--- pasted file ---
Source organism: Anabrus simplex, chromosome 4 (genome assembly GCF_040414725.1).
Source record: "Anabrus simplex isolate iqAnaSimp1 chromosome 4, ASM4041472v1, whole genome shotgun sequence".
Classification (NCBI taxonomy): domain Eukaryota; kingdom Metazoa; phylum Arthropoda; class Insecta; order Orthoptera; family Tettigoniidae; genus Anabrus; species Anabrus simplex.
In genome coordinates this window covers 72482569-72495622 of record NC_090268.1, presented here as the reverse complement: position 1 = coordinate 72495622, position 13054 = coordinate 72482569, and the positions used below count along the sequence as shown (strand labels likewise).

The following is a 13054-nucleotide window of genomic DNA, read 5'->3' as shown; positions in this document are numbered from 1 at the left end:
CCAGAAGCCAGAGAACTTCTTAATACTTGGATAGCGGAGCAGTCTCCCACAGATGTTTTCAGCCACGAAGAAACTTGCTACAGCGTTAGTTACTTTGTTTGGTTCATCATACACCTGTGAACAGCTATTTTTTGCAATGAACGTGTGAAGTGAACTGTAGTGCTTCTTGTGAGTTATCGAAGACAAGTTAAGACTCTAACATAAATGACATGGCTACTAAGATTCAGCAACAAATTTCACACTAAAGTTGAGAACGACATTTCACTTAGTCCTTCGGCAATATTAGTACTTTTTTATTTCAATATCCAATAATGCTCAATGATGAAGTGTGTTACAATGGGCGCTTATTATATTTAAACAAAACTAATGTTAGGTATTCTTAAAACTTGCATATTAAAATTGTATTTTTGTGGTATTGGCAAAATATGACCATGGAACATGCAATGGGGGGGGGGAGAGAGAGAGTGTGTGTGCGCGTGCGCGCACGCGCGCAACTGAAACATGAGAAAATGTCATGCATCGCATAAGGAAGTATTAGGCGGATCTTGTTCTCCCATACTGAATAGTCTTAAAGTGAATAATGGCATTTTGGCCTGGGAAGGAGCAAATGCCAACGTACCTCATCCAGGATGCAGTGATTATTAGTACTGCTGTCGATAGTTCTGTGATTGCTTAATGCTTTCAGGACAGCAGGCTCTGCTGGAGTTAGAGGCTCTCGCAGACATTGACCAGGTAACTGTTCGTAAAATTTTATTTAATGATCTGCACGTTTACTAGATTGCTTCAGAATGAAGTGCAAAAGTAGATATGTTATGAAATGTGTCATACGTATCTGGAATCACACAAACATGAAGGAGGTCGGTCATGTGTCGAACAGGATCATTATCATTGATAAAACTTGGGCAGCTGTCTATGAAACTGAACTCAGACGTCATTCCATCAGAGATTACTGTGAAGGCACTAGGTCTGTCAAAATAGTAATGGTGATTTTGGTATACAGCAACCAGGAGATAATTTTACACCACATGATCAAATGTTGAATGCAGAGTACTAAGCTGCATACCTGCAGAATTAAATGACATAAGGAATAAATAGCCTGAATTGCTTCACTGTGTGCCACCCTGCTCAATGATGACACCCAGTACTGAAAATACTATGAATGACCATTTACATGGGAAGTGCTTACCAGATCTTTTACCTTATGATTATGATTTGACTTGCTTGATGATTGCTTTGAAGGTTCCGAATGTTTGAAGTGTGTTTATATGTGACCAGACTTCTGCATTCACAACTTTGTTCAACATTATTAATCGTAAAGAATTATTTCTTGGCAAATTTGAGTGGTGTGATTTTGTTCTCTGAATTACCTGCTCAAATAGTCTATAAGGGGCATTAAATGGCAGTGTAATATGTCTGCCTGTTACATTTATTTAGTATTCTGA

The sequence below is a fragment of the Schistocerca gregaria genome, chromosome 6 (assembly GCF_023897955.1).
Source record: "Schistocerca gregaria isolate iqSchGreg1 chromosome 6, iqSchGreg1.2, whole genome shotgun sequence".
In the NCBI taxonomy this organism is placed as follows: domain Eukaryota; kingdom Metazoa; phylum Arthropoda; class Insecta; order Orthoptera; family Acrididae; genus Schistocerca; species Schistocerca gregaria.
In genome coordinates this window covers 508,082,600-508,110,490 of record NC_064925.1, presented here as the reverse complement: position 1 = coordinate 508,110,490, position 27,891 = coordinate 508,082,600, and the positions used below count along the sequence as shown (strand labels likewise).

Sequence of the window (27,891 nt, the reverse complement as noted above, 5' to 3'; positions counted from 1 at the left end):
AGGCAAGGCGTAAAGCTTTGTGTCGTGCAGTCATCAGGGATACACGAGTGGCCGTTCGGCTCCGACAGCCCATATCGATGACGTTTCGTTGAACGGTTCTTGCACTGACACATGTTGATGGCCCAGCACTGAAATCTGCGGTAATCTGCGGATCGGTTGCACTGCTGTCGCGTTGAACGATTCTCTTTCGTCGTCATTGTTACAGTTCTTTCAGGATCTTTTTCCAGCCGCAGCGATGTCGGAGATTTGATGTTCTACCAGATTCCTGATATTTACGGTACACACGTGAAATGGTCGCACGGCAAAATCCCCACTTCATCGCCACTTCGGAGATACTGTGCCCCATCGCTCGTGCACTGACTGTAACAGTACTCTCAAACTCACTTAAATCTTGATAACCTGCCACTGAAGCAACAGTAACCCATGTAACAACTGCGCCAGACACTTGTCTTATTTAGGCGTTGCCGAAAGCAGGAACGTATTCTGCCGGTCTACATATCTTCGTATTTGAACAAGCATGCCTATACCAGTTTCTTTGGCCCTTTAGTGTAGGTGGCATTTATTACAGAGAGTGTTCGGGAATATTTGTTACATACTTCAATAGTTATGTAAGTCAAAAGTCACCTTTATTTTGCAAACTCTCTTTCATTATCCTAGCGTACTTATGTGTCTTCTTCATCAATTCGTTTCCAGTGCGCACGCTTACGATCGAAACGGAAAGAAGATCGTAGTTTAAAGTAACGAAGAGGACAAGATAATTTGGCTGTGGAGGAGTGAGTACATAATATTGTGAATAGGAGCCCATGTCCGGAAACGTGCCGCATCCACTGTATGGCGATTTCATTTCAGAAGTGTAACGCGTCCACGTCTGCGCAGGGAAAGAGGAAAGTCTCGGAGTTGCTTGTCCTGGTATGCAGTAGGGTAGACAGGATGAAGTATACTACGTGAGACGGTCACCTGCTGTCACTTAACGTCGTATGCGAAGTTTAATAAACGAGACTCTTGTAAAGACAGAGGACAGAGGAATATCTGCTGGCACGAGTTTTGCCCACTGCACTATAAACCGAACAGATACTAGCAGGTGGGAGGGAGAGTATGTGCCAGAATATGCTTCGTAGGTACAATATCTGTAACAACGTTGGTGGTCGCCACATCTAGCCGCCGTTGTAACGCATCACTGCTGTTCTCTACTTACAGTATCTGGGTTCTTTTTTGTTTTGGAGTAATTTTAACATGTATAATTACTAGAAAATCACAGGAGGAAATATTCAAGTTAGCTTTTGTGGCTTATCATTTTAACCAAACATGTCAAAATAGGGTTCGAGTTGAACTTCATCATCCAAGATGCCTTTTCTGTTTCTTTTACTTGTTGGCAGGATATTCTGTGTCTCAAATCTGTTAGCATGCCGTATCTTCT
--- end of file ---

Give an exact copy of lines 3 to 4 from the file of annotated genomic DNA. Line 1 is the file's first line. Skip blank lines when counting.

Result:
Classification (NCBI taxonomy): domain Eukaryota; kingdom Metazoa; phylum Arthropoda; class Insecta; order Orthoptera; family Tettigoniidae; genus Anabrus; species Anabrus simplex.
In genome coordinates this window covers 72482569-72495622 of record NC_090268.1, presented here as the reverse complement: position 1 = coordinate 72495622, position 13054 = coordinate 72482569, and the positions used below count along the sequence as shown (strand labels likewise).